We all know men don’t ask directions. It’s part of their genetic code, issued when they get their first yearnings for cheerleaders, motorcycles, driver’s licenses and muscle-style tank tops.
But there are other, more subtle masculine idiosyncrasies, or genetic foibles, depending on your viewpoint, that tend to leave their feminine counterparts shaking and/or scratching their heads in bemusement.
I tell myself all men share these traits, probably so I won’t take a frozen flank steak to my husband’s head.
For instance, to continue with the automotive analogy, there’s the “I’m not turning the windshield wipers on unless we’re in a hurricane” syndrome. When drizzle turns to rain turns to a downpour, and he’s driving, the Tanners’ wipers stay snug in their little windshield enclaves.
“What’s the matter?” I think to myself. “Don’t you want the wipers to get wet?”
But if I can’t see out of my side of the windshield, surely he can’t see out of his side, either, and that makes me terminally nervous as we whiz down the Big Sur Highway, Lombard Street in San Francisco or just about any street in Cambria.
It’s a little like discovering that your pilot has palsy. I can be sympathetic and scared spitless all at the same time.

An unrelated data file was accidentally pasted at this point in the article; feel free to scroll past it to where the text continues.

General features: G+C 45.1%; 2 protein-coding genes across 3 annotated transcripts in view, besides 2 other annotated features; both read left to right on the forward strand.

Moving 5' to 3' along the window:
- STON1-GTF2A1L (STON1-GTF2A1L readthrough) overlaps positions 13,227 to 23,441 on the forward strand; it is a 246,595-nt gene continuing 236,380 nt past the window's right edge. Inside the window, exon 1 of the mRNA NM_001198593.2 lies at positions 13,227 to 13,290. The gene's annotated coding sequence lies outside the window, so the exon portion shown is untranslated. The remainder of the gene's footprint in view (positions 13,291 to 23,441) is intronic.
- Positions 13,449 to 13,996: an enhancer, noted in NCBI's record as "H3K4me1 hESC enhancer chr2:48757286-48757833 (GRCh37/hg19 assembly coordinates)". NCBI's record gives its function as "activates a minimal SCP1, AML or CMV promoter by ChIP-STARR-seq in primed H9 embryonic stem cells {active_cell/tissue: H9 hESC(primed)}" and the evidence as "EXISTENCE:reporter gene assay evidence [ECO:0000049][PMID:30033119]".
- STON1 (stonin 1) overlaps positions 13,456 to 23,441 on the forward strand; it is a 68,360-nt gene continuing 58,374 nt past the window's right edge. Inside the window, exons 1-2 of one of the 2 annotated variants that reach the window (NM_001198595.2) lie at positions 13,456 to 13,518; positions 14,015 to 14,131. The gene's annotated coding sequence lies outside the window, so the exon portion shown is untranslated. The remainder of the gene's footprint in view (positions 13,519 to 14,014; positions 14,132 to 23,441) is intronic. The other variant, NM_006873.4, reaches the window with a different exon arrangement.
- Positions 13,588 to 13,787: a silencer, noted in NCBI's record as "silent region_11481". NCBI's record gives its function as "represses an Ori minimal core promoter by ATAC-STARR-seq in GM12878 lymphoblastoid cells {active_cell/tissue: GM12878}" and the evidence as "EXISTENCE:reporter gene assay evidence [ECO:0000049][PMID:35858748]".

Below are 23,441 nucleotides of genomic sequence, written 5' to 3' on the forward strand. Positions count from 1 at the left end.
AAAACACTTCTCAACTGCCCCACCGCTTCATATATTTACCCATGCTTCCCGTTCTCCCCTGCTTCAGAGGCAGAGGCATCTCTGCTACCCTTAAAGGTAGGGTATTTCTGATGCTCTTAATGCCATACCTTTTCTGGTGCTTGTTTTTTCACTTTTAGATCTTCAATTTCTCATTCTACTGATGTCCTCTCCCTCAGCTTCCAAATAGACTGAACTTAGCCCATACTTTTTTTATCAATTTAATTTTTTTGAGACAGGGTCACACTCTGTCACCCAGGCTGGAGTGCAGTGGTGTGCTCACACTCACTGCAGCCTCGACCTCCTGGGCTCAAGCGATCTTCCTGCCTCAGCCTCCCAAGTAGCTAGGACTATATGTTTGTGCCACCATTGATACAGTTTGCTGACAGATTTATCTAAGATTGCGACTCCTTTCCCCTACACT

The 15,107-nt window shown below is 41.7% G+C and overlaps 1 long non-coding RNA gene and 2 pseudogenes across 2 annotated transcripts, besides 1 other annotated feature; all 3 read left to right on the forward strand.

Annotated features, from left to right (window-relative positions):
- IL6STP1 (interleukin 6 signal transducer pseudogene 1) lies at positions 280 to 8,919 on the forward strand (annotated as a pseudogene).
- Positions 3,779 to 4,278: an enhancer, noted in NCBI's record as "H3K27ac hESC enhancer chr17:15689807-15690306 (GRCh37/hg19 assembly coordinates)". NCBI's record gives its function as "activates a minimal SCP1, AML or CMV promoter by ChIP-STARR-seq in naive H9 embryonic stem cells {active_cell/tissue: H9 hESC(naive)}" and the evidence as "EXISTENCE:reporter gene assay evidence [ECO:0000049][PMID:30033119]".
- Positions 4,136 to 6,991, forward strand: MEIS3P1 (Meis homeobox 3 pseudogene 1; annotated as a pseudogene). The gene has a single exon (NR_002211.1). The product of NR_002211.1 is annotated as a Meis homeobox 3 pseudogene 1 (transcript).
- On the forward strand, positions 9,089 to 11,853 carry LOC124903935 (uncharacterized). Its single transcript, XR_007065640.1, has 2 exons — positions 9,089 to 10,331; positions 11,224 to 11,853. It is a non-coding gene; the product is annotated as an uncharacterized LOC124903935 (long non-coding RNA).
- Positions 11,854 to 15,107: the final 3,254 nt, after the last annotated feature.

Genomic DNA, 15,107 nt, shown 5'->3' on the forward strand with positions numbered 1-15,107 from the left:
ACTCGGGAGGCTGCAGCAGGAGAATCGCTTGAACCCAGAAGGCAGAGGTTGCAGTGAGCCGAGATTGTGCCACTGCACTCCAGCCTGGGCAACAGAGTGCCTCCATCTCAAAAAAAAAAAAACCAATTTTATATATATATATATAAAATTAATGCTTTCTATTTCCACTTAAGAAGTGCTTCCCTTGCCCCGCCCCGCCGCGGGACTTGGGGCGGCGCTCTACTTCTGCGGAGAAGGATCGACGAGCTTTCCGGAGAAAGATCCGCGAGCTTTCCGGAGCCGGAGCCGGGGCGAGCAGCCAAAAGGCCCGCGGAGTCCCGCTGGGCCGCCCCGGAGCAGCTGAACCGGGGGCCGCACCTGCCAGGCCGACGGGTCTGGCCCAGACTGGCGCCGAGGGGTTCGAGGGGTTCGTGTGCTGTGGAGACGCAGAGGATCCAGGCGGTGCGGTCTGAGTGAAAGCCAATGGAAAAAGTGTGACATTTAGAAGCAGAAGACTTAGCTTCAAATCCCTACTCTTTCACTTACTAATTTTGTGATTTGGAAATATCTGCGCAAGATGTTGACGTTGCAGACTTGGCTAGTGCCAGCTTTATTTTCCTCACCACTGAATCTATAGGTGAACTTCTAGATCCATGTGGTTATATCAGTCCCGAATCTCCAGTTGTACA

And then there’s the Weather Channel ailment. Most women I know watch the Weather Channel oh, once or twice a month, whether they need to or not. Usually they’re checking on a rumor about a local tornado, or making sure the evil weather in one Carolina or the other isn’t wiping out Aunt Esther. The gals get the answers they seek and then switch to Oprah, General Hospital or—if they’re really strange—Baywatch. Or like me, they turn off the set.
Let’s face it. The meteorologists on the Weather Channel weren’t hired for their high ratings on the entertainment scale. Some of their voices have all the appeal of heavy metal music played on a comb and a harmonica.
However, the minute the Weather Channel programs show up on the screen, most men are mesmerized, hypnotized and brain dead. “Did you hear that?” he’ll exclaim. “It’s 87 degrees in Boston!”
So? Do I really care? I’m sorry Bostonians are hot, but I don’t know anybody in Boston. I don’t plan to visit Boston in the near future. And 87 degrees (while truly awful in almost any East Coast city, with all their humidity) isn’t wild enough to attract the attention of AP, the Wall Street Journal or even the National Enquirer.
If they don’t care .
But what can I tell you? It must be a guy thing, just like asking for directions.
This "BEST OF SLICE OF LIFE" column ran first on July 30, 1998 in The Cambrian. While columnist Kathe Tannerhe recognizes the foibles of Husband Richard, a noted weatherholic, she says she wouldn't change a thing. And now, since she's doing most of the driving these days, he can hound her about turning on the windshield wipers.